Key Idea: Lungs take in oxygen molecules and eliminate carbon dioxide molecules.

Students are expected to know that:

  1. The air that is taken in through the lungs contains oxygen molecules that react chemically with molecules from food. The carbon dioxide molecules that are produced when molecules from food react with oxygen molecules leave the body through the lungs.
  2. The lungs are connected to the nose and the mouth by means of a tube that carries air. This tube is separate from the tube that carries food to the stomach.
  3. The tube that carries air between the mouth and nose and lungs branches into progressively smaller tubes, and these branching tubes end in many small pouches. These branching tubes and pouches make up the internal structure of the lungs.
  4. The small pouches are in close enough proximity to the capillaries so that oxygen molecules and carbon dioxide molecules can move between the pouches of the lungs and the circulatory system (through the capillary walls).
  5. The large number of small pouches in the lungs creates a large surface area for oxygen molecules and carbon dioxide molecules to move across. When the number of functioning pouches is reduced, the surface area of the lungs and the capacity of the lungs to exchange oxygen molecules and carbon dioxide molecules are also reduced.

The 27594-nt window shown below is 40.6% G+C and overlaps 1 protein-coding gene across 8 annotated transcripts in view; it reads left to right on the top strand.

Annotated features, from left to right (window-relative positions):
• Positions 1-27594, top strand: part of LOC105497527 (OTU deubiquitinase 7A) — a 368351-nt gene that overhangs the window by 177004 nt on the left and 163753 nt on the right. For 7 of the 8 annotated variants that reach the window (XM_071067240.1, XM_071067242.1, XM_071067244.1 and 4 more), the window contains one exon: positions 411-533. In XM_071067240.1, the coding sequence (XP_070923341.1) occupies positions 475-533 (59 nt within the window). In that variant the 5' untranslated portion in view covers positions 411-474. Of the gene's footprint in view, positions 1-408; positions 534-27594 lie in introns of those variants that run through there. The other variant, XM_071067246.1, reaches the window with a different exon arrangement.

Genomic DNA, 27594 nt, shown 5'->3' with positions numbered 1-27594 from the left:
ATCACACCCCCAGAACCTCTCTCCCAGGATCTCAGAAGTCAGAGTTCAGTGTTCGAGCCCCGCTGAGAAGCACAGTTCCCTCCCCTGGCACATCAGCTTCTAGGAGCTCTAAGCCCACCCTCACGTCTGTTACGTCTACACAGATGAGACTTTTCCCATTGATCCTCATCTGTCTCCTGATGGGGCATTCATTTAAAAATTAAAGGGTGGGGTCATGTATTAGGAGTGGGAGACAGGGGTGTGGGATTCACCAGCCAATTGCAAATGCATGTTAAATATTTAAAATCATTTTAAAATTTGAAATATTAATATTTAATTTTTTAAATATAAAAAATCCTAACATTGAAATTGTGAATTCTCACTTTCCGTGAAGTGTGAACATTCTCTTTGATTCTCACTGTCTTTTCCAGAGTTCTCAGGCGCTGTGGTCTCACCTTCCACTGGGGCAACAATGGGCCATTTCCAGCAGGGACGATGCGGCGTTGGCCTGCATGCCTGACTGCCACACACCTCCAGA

6. Oxygen molecules move from the small pouches of the lungs to the capillaries, and carbon dioxide molecules move from the capillaries to the small pouches of the lungs. As a result, the blood in vessels approaching the lungs has more carbon dioxide and less oxygen than the blood in vessels that has just left the lungs. Note: “move” is being used to represent the net flow of molecules.

Boundaries:

  1. Students are not expected to know the size or capacity of the lungs or the mechanics of how a person breathes.
  2. Students are not expected to know the terms “trachea” or “alveoli.”
  3. Students are not expected to know how oxygen is carried in the blood (i.e., by red blood cells or hemoglobin in the red blood cells).
  4. Students are not expected to know how carbon dioxide is carried in the blood (i.e., that some of the carbon dioxide is carried by hemoglobin, some as dissolved carbonate ions, and some as dissolved carbon dioxide gas).
  5. Students are not expected to know that oxygen molecules and carbon dioxide molecules move in both directions (both from the small pouches of the lungs to the capillaries and vice versa).